Optional Equipment

Depending on trim, extras for the Toyota SUV include a 3rd-row seat, 4-wheel drive (4WD), Entune premium audio with navigation, and the helpful sliding rear cargo deck. TRD Off-Road models can be equipped with the Kinetic Dynamic Suspension System (KDSS), which can disconnect the stabilizer bars to allow more axle travel to help conquer tough terrain.

Under the Hood
2017 Toyota 4Runner Engine photo

The sole powertrain combination in Toyota’s 4Runner SUV for 2017 is a 270-horsepower V6 mated to a responsive 5-speed automatic transmission. There are three drivetrain choices: 2-wheel drive (2WD) in the SR5 and Limited, part-time 4WD (SR5 and TRD), or full-time 4WD (Limited) with a limited-slip, locking center differential. Towing is a strong point for the 4Runner, with an SAE J2807-compliant rating of 5,000 pounds. A not-so-strong point is fuel economy, with 2WD models returning a combined 19 mpg and 4WD models rated at 18 mpg combined. Thankfully, the Toyota's V6 drinks regular unleaded.

4.0-liter V6 engine
270 horsepower @ 5,600 rpm
278 lb-ft of torque @ 4,400 rpm
EPA city/highway fuel economy: 17/22 mpg (2WD), 17/21 mpg (4WD)

Note: Due to changes in EPA testing to more effectively reflect real-world conditions, some 2017 models show slightly lower fuel-economy scores than their 2016 versions.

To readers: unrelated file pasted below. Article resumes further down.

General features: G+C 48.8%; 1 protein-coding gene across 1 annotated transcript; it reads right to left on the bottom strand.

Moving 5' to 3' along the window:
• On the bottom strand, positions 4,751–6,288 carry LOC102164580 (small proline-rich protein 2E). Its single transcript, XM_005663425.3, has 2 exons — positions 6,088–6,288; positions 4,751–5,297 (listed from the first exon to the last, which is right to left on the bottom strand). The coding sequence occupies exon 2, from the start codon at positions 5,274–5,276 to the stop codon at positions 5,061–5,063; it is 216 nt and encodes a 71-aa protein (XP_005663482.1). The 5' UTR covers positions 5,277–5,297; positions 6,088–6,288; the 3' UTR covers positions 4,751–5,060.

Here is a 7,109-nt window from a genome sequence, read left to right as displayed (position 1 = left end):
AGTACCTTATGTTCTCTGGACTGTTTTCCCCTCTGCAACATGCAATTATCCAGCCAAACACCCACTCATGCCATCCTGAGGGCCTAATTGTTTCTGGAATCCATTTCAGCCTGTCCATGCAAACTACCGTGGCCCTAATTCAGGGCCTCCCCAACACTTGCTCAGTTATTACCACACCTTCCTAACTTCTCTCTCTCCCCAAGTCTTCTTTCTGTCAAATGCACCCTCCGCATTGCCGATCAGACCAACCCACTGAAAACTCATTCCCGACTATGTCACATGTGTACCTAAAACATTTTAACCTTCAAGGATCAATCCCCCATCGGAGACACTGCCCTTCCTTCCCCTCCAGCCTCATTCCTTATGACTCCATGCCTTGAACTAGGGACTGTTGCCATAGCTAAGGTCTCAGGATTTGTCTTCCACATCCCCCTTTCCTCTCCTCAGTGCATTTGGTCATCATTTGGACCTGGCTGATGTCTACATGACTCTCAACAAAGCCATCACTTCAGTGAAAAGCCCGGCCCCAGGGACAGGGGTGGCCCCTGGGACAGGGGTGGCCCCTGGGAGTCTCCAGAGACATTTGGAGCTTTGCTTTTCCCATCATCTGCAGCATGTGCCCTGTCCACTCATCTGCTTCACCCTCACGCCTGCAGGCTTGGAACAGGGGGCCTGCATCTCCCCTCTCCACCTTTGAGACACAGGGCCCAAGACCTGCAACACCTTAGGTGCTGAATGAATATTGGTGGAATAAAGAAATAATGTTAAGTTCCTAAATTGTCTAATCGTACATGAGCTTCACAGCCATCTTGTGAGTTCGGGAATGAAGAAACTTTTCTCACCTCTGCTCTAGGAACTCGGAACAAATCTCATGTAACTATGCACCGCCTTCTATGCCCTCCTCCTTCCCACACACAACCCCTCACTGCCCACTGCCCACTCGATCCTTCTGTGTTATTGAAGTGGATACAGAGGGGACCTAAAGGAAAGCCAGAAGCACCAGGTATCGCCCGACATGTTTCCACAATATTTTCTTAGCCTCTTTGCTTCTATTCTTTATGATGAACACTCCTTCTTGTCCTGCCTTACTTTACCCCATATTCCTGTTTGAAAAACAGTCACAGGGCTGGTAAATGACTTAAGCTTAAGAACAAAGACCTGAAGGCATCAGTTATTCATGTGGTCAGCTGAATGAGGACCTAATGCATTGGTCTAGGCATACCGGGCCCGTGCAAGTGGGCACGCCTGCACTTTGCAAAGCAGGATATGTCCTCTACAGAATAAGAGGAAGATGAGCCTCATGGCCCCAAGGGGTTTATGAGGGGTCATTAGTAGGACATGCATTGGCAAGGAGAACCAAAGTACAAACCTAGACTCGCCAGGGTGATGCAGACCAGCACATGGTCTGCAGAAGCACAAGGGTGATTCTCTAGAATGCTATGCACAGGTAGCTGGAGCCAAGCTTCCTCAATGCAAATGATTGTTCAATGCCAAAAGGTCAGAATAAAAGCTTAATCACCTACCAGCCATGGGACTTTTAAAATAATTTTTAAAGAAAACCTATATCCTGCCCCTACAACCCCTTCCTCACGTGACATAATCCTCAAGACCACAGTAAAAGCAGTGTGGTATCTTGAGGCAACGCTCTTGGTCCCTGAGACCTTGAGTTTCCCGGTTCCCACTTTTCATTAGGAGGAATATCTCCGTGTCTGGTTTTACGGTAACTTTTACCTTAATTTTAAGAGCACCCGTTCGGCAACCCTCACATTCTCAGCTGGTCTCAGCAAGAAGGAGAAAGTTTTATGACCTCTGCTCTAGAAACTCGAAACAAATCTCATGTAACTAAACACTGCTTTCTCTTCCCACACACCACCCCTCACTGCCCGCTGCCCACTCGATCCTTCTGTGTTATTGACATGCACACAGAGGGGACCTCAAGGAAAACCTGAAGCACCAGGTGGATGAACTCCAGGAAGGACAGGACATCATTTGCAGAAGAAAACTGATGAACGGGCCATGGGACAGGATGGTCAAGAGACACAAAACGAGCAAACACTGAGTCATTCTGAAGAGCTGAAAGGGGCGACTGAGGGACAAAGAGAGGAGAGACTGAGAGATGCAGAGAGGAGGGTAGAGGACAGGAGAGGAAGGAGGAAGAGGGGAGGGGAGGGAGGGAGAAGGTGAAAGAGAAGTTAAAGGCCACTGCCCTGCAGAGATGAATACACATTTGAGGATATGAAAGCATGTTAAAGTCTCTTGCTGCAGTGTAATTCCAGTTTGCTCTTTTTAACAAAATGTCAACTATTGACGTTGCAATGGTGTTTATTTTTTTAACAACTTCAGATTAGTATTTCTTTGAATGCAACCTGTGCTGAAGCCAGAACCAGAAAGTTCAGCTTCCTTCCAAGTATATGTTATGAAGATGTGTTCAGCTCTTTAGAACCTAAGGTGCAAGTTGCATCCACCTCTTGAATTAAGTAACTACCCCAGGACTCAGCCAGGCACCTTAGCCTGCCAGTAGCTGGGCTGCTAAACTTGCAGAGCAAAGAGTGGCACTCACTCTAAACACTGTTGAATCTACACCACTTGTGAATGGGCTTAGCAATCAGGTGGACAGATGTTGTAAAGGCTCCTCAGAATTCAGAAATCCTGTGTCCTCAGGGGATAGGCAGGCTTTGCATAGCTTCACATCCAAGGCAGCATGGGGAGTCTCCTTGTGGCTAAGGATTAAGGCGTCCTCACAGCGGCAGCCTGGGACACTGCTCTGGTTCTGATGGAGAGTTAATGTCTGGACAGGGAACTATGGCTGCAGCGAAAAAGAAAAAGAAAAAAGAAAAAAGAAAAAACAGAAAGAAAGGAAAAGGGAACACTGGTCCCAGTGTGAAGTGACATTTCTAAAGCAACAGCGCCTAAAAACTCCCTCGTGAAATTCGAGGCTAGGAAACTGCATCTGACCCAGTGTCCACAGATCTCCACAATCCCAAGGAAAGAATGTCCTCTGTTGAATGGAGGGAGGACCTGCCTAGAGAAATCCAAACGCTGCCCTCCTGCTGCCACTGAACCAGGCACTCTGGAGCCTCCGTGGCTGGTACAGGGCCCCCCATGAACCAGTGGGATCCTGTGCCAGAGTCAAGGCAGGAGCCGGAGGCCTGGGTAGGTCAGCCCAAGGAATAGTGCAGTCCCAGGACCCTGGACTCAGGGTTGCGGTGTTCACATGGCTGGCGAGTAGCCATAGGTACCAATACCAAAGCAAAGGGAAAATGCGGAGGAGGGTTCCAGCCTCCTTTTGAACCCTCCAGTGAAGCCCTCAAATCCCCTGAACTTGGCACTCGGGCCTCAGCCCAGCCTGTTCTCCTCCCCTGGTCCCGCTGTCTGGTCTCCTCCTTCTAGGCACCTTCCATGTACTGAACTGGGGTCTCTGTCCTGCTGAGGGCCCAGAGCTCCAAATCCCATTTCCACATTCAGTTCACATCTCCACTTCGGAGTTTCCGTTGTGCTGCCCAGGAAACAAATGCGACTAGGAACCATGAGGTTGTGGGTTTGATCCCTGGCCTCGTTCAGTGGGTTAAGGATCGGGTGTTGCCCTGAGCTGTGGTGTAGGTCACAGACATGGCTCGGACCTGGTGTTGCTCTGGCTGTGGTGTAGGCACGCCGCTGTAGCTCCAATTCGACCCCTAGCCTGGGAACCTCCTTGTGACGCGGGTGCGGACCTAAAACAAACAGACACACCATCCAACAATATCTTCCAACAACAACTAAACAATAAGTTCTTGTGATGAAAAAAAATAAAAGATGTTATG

Toyota’s 2017 4Runner SUV has a Manufacturer’s Suggested Retail Price (MSRP) starting just under $34,200 for a base 2WD SR5 model. TRD Off-Road models begin closer to $38,300 and Limited models start around $43,500. The TRD Pro Series starts close to $43,400. At its starting price, the 4Runner costs more than the Nissan Pathfinder, Ford Explorer and Kia Sorento, though those three are car-based crossover SUVs not meant for serious off-roading. The Jeep Wrangler is a more like-minded competitor, and all have starting prices several thousand dollars below that of the 4Runner. Before buying, check the Fair Purchase Price to see what others in your area are paying for their Toyota. In long-term value, the 4Runner is a Best Resale Value Award winner, with predicted residuals near those of the stellar Jeep Wrangler.